• 4 minutes Ten Years of Plunging Solar Prices
  • 7 minutes Hydrogen Capable Natural Gas Turbines
  • 10 minutes World looks on in horror as Trump flails over pandemic despite claims US leads way
  • 13 minutes Large gas belt discovered in China
  • 4 hours 60 mph electric mopeds
  • 1 min COVID 19 May Be Less Deadly Than Flu Study Finds
  • 3 hours US-China tech competition accelerates: on Friday 05/15 new sanctions on Huawei, on Monday 05/18 Samsung chief visits China
  • 17 hours Norway horrified as new rates make EV charging prices higher than petrol
  • 1 hour China to Impose Dictatorship on Hong Kong
  • 2 hours Why 2030-Isn.t-The-Magic-Year-For-Electric-Vehicles
  • 3 hours Monetary and Fiscal Policies in Times of Large Debt:
  • 4 hours Payback Time: Republican Senators turn the tables on Democrats. The difference is the Republican investigations are legit.
  • 8 hours Iran's first oil tanker has arrived near Venezuela
  • 2 hours DEFIANCE – There are More of Us Than Them
  • 1 hour Let’s Try This....
  • 16 hours Ventura County to Replace Natural Gas Generation with Battery Storage
  • 18 hours Trumpe will win next election, hands down.
Putin To Bail Out Russian Oil Industry

Putin To Bail Out Russian Oil Industry

Russia’s President Vladimir Putin has…

Is The Virus-Induced Oil Price Slide Finally Over?

Oil prices rose slightly on Tuesday, changing course after a brutal few days in the wake of the deadly Coronavirus that has threatened the markets the world over.

Oil prices slid for five straight days, with WTI falling $5 per barrel from $58.58 a week ago Monday, to $53.14 yesterday. But the US benchmark price inched up slightly on Tuesday, to $53.40, suggesting that the worst of the market selloff courtesy of the Coronavirus could possibly be behind us.

Brent prices fell nearly $7 per barrel, from $65.20 a week ago Monday, to $58.58 yesterday.

While oil prices appear to have stopped falling, the virus is still on a tear, reaching more than 10 countries with over 100 lives lost, nearly 5,000 infected, and travel severely restricted in and out of certain regions in China—a fact which has sparked fear that oil demand could be dented as a result of the subdued economic activity and plethora of canceled flights.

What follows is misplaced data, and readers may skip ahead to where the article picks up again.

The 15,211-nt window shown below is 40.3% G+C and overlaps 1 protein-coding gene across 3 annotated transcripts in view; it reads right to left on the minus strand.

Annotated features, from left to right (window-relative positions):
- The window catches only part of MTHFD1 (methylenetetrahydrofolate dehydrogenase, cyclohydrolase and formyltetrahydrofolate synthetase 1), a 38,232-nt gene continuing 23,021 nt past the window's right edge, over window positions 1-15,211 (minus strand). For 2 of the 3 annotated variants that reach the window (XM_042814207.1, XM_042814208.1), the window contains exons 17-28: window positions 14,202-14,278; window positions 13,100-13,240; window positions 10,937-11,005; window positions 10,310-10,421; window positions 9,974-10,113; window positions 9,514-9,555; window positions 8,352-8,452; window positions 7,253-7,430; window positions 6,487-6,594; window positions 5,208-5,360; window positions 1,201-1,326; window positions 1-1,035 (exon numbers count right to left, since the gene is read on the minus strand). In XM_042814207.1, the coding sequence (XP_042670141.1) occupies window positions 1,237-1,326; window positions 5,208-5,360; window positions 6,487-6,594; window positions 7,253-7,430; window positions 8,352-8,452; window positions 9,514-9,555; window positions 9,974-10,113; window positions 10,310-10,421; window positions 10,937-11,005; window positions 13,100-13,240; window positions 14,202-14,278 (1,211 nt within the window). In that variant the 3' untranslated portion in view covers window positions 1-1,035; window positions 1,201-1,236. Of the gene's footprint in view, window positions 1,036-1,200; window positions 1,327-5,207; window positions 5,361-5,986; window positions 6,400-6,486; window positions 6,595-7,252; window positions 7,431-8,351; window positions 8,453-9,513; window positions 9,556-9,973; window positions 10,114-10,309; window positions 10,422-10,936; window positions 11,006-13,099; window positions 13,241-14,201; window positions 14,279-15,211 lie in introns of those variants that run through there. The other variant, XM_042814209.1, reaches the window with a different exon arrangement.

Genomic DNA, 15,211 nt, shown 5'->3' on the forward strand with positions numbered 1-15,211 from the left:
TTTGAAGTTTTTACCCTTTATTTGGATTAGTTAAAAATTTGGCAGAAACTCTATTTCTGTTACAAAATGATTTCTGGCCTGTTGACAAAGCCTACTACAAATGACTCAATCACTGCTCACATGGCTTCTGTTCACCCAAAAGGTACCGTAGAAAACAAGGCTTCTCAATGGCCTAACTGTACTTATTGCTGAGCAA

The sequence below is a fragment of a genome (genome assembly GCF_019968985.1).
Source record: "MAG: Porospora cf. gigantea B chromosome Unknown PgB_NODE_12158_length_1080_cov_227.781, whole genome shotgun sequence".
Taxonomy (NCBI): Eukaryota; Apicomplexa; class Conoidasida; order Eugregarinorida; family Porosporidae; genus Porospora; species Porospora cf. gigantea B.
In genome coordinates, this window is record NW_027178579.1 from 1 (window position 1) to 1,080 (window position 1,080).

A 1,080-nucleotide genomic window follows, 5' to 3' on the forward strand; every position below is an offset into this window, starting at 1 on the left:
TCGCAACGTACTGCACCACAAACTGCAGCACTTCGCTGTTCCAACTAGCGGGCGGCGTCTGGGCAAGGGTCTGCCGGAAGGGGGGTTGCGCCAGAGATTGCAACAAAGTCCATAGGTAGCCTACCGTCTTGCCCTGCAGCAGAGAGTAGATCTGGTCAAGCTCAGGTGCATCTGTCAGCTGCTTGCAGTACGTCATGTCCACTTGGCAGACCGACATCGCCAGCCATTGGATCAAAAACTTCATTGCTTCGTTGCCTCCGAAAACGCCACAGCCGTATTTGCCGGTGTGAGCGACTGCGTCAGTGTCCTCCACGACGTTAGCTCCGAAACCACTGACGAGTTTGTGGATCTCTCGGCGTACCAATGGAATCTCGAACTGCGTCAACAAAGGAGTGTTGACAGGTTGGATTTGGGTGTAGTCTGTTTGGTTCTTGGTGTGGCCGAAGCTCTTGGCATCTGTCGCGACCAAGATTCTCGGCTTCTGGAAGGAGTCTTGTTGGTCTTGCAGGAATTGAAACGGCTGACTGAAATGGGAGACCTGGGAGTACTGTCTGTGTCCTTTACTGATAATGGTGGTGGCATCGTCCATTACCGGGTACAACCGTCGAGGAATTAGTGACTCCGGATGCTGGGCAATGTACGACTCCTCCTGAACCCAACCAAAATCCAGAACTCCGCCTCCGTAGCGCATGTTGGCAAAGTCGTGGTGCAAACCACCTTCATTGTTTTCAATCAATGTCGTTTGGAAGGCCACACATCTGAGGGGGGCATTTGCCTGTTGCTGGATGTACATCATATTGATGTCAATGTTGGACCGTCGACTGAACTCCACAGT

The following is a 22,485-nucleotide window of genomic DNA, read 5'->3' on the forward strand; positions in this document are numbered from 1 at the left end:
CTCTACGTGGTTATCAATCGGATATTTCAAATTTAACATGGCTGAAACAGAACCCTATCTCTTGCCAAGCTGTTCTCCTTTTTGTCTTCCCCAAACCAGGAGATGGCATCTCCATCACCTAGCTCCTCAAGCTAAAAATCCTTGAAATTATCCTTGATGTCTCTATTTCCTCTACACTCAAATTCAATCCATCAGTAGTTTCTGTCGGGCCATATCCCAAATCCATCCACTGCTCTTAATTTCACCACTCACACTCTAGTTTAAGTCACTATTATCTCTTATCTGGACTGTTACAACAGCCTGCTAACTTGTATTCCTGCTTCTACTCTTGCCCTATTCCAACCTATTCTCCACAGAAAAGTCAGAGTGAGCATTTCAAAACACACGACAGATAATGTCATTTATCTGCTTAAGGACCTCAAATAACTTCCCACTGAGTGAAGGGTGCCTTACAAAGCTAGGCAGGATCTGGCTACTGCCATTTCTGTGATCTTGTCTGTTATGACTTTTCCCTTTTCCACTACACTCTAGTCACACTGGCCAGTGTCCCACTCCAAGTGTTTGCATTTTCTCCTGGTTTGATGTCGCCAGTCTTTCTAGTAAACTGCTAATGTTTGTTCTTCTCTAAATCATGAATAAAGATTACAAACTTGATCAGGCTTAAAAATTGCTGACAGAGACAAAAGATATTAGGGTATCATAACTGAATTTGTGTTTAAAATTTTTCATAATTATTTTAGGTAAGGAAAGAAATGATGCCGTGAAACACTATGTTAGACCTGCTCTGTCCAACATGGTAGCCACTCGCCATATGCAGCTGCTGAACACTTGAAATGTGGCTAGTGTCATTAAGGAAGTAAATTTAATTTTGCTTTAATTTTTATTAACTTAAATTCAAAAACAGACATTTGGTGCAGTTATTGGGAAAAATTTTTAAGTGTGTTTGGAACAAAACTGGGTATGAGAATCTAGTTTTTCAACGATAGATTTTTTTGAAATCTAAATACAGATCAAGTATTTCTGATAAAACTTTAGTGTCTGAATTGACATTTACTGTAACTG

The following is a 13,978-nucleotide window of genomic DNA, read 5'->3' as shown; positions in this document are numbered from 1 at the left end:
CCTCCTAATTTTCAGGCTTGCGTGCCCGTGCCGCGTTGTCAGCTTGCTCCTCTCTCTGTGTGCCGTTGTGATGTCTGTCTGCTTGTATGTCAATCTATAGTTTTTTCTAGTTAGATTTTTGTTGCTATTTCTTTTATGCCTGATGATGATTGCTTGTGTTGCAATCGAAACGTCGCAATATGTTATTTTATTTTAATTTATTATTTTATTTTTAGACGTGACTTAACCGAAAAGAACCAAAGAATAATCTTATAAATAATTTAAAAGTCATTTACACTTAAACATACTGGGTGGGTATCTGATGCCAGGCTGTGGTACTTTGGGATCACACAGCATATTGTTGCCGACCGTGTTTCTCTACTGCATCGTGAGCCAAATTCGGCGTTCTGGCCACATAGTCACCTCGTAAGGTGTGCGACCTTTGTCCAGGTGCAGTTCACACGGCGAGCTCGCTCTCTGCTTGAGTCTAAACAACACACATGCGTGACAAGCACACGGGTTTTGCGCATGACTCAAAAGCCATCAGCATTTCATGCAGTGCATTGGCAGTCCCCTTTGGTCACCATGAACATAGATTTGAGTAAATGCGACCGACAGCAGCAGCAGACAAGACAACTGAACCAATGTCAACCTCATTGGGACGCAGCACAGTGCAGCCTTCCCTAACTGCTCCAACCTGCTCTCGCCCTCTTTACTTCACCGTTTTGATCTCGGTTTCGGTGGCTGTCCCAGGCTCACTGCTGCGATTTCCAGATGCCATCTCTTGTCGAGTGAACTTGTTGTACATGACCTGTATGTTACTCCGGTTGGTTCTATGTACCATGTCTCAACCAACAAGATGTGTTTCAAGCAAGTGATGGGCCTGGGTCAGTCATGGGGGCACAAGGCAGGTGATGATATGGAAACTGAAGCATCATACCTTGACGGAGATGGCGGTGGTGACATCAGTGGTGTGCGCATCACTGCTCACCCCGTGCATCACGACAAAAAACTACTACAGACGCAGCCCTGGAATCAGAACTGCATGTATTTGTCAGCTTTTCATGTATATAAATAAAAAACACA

And on Tuesday, the CDC announced that in conjunction with the US State Department, that travelers avoid “unnecessary travel to China.”

Oil demand concerns were already at the forefront of the oil market for most of last year, and this new hitch has been more than major outages in Libya could offset. Until now, demand for jet fuel in China has remained healthy.

Some oil stocks had also stopped this week’s brutal slide on Tuesday, with ConocoPhillips, Phillips 66, EOG Resources, Exxon, Total, Chevron, and Occidental all clawing back some of their previous losses.

BP, Shell, and Hess, however, were still trading down on the day as of Tuesday afternoon.

In a press conference on Tuesday, the CDC’s Health Secretary Alex Azar warned Americans that “This is a very fast moving, constantly changing situation,” adding that “part of the risk we face right now is that we don’t know everything we need to know about this virus.”

By Julianne Geiger for Oilprice.com

More Top Reads From Oilprice.com:

Join the discussion | Back to homepage

Leave a comment
  • Mamdouh Salameh on January 29 2020 said:
    It is inevitable that the hysteria about declining global demand for oil because of the coronavirus outbreak in China will soon subside given the very strict containment measures that the Chinese government is implementing.

    There are, however, suspicions that among those making frenzied claims about global oil demand and loss of 0.5%-1.0% of China’s GDP as a result of the outbreak are some commodities traders and investment banks who are fast buying crude at reduced prices to make a kill later when oil prices recoup all their recent losses.

    Before the outbreak, the fundamentals of the global oil market were positive pushing oil prices upward particularly in the aftermath of the signing of Phase 1 of the trade deal between the U.S. and China. The proof is that China’s crude oil imports broke all previous records and hit 11.76 million barrels a day (mbd) in December.

    The outbreak is therefore an aberration. Oil prices will soon recoup all their losses and resume their surge.

    Dr Mamdouh G Salameh
    International Oil Economist
    Visiting Professor of Energy Economics at ESCP Europe Business School, London

Leave a comment

Oilprice - The No. 1 Source for Oil & Energy News